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This course provides an overview of modeling, animating, and rendering 3D graphics in the open-source software Blender 2.6. Beginning with a tour of the Blender interface, author George Maestri shows how to create and edit basic objects, work with modifiers and subdivision surfaces, and apply materials and textures. The course also demonstrates lighting 3D scenes, setting up and using cameras, animating objects, and assembling basic character rigs.
In addition to unwrapping objects by defining scenes, we can also create projection mapping, which basically projects a sphere or a cylinder or a cube onto our object to get some rough mapping that we can later tweak. So let's take a look at how to do that. I've got a basic cylinder here, which is basically just a soup can, so let's go ahead and just select that and apply a texture to it. So I am going to go into my Texture panel here, create a new texture, scroll down to Type, select Image or Movie, open the image, and in this case we are going to open up SoupLabel, and you could see that's a very simple label of soup.
And then for Coordinates, again we want to make sure that we're on UV Coordinates. So let's do a quick test render. And that is not anywhere near what we want, so let's go ahead and start mapping this. So I need to go into a UV editing mode, so let's just go ahead and use the default UV editing layout here. So I've got my can, and let's turn that onto Textured so we can see what's going on. And now let's go ahead and see what the mapping is. So I am going to tab into Edit mode, hit Ctrl+Tab to make sure I am in Face mode, and make sure all my faces are selected. And then under Image, here in the UV Editor, I am going to go ahead and open that SoupLabel image.
So as you could see, we've just mapped a face at a time to the image. So each face has that image mapped entirely, which is kind of what we had with the box before. But let's go ahead and use projection mapping to get our image a little bit closer. So I am going to go ahead and scale this down, so we can see our UV Image Editor and open this up just a little bit. Now I have all of the faces selected. So under Mesh, we have UV Unwrap. Now we previously did Unwrap, but we have a number of additional options here.
One is called Smart UV Project, and what that does is it takes the object and it projects a cube onto the object and it tries to find everything that connects. And in some instances, this can be a great place to start, but I think we can actually do better. So under Mesh again, we have UV Unwrap. We also have some additional ones, such as Follow Active Quads. But the most commonly used ones are these three here.
One is called Cube Projection, so basically it surrounds the object with a cube and finds the closest faces to that cube. Cylinder Projection which seems oddly appropriate to this object here, or Sphere Projection which projects from a spherical projection. So in this case, let's go ahead and use Cylinder Projection. What that does is it creates a projection, and it doesn't actually look quite right here. But under Cylinder Projection, if we scroll down to this tab here, we've got a number of options here.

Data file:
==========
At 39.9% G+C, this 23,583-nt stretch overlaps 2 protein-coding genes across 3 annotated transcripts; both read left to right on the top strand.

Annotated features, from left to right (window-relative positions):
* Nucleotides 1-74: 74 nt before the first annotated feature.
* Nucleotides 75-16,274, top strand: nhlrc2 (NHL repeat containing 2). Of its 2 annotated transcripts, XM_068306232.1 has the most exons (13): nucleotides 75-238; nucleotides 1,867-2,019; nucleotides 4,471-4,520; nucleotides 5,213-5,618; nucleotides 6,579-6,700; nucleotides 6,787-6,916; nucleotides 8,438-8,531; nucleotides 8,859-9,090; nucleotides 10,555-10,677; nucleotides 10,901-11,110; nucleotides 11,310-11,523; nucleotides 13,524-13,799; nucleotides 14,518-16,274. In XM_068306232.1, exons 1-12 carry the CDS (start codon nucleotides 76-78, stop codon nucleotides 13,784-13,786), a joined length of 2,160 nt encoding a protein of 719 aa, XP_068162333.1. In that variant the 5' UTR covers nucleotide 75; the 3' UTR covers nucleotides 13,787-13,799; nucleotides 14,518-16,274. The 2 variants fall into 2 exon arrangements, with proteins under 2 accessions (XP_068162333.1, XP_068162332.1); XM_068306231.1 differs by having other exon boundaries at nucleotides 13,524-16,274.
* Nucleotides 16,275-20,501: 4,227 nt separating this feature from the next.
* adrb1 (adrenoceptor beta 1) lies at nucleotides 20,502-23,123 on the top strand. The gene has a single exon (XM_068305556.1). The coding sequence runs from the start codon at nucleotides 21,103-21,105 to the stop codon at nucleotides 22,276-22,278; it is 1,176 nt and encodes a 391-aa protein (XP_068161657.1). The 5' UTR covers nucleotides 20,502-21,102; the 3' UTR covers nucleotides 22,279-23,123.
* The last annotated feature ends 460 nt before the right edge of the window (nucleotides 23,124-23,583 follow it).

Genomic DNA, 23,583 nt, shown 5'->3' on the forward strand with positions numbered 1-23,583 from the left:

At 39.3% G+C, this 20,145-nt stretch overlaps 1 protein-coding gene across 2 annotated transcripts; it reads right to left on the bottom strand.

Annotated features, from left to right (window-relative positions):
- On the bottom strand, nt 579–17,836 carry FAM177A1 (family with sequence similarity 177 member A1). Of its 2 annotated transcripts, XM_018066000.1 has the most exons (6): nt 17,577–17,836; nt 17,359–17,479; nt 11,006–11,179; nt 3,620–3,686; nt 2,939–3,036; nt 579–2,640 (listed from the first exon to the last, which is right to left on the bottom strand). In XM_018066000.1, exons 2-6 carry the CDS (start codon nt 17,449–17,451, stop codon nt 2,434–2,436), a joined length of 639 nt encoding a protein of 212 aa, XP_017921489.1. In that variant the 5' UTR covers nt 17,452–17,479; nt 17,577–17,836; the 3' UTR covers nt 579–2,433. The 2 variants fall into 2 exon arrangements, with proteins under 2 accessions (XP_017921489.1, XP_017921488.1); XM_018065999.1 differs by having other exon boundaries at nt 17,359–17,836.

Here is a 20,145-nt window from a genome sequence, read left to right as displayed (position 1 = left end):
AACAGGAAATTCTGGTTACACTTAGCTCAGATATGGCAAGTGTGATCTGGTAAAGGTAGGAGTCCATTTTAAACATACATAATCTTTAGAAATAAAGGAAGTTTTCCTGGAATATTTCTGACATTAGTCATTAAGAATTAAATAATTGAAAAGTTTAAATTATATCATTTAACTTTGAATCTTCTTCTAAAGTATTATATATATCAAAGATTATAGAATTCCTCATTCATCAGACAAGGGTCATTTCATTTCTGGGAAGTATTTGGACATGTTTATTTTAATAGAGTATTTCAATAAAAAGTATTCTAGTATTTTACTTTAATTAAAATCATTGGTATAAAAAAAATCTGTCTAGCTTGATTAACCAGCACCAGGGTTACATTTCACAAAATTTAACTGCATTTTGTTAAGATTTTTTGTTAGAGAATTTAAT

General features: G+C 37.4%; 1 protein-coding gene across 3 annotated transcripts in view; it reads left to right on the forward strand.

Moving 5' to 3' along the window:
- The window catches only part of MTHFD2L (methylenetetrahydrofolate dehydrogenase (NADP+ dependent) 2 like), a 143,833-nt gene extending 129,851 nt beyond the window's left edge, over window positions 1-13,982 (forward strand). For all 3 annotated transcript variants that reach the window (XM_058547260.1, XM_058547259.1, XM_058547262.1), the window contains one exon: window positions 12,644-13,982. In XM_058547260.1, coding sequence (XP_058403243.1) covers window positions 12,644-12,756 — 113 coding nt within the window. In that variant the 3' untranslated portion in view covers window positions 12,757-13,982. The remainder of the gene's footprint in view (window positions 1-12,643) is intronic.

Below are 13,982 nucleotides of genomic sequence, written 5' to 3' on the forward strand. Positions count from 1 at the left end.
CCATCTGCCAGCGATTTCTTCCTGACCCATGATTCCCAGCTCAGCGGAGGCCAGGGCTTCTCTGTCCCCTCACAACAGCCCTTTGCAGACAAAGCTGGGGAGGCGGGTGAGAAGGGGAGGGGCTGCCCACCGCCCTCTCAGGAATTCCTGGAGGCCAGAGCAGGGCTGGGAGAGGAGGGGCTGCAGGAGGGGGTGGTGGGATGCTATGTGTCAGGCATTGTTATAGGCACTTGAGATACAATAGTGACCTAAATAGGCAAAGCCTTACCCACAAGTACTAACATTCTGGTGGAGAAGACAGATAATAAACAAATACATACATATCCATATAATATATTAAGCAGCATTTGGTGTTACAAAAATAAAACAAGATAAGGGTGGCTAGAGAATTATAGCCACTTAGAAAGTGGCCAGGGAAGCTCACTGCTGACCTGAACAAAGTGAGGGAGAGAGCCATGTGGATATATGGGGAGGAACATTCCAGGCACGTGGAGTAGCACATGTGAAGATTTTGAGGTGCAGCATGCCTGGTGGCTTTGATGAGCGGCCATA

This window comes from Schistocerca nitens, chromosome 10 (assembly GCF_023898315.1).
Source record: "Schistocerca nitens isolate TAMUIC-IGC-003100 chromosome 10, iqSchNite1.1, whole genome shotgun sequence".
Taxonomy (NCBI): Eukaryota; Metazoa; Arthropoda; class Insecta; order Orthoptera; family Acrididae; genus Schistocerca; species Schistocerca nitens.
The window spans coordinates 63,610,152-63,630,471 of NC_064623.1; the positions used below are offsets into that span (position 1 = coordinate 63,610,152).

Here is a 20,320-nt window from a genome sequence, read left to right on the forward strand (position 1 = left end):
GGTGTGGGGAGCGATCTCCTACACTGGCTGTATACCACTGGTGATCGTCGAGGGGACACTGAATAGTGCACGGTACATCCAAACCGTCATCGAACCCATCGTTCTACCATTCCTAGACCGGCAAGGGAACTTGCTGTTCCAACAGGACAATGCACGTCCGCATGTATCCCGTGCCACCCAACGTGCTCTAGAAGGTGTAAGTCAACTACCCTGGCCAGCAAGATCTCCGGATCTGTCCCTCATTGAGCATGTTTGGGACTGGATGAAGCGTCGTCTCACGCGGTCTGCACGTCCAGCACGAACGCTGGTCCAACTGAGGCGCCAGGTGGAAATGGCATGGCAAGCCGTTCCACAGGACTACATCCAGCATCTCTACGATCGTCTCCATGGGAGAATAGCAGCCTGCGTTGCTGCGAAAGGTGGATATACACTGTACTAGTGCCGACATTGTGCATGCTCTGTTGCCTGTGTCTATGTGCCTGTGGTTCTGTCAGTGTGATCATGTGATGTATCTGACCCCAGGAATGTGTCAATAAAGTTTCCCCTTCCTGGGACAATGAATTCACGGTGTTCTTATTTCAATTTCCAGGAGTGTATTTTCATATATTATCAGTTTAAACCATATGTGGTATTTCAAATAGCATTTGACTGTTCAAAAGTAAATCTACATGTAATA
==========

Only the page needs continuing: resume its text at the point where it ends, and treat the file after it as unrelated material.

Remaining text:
One is, do we want to view this on the equator, on the poles, or align it to the object which is basically what we want to do, and then how do we want to align it? Do we want to align it to Polar XY or Polar ZX? And then also, what's the radius of the object, and do we want to clip this to bounds or do we want to scale it to bounds? And when I scale to bounds, what it does is it scales the edges of that to the edges of my bitmaps, so pretty much aligns it very, very closely.
So once I click off of that, then I can go in and start editing. Now if you'll notice here, I've got the soup label pretty much aligned. That's because these thin narrow faces are aligned. But the tops and the bottoms aren't quite right, and that's because, again, it's cylinder-projecting this, so it's not doing the top and bottom properly because those don't need to be cylinder projected.
They need to be planar projected, or they need to be flat. So we can change that very easily. All we have to do is select those faces. So I am going to go ahead and deselect this and then just do a Ctrl+Lasso here, left-clicking, to select the top of my object. And now I can again just take this part of the object and do another type of unwrap. So in this case I am going to do UV Unwrap.
Let's try Smart UV Project, which basically does just a smart way projecting that, and we are going to hit OK. And yes, that does work, and because those were the only ones selected, it projected those. And you can see how it just made it snap to the edges of that border, but we can actually scale that pretty easily. So what I am going to do here is select either those faces or here we can actually select the whole object, because it's disconnected. And I am just going to go ahead and right-click on this, and then just hit Scale to scale this down and then G to move it. And I am just going to move it over part of that red area.
So now if we select everything, you see that these faces are cylinder projected whereas this one is pretty much planar projected. So as you can see we can take different parts of the object and use different types of unwrapping techniques to fine-tune each part of the object to the best mapping technique that we have.
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